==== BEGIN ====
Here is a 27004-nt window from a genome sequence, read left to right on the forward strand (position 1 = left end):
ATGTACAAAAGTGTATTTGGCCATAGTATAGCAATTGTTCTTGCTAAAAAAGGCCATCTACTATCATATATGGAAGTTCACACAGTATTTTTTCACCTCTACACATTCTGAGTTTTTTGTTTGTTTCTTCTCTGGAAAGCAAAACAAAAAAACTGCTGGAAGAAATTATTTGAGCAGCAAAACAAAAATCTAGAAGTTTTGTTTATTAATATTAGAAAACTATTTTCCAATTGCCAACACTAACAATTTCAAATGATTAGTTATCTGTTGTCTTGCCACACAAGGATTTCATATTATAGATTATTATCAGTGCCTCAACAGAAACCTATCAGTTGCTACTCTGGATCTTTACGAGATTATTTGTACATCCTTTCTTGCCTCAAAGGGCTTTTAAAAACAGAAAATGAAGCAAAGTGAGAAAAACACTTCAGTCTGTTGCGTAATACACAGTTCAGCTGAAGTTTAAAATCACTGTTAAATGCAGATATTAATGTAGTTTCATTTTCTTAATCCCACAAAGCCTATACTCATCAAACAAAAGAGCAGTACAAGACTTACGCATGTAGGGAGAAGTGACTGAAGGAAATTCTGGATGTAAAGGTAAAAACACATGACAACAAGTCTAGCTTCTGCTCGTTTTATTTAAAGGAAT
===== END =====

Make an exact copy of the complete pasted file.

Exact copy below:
Here is a 27004-nt window from a genome sequence, read left to right on the forward strand (position 1 = left end):
ATGTACAAAAGTGTATTTGGCCATAGTATAGCAATTGTTCTTGCTAAAAAAGGCCATCTACTATCATATATGGAAGTTCACACAGTATTTTTTCACCTCTACACATTCTGAGTTTTTTGTTTGTTTCTTCTCTGGAAAGCAAAACAAAAAAACTGCTGGAAGAAATTATTTGAGCAGCAAAACAAAAATCTAGAAGTTTTGTTTATTAATATTAGAAAACTATTTTCCAATTGCCAACACTAACAATTTCAAATGATTAGTTATCTGTTGTCTTGCCACACAAGGATTTCATATTATAGATTATTATCAGTGCCTCAACAGAAACCTATCAGTTGCTACTCTGGATCTTTACGAGATTATTTGTACATCCTTTCTTGCCTCAAAGGGCTTTTAAAAACAGAAAATGAAGCAAAGTGAGAAAAACACTTCAGTCTGTTGCGTAATACACAGTTCAGCTGAAGTTTAAAATCACTGTTAAATGCAGATATTAATGTAGTTTCATTTTCTTAATCCCACAAAGCCTATACTCATCAAACAAAAGAGCAGTACAAGACTTACGCATGTAGGGAGAAGTGACTGAAGGAAATTCTGGATGTAAAGGTAAAAACACATGACAACAAGTCTAGCTTCTGCTCGTTTTATTTAAAGGAAT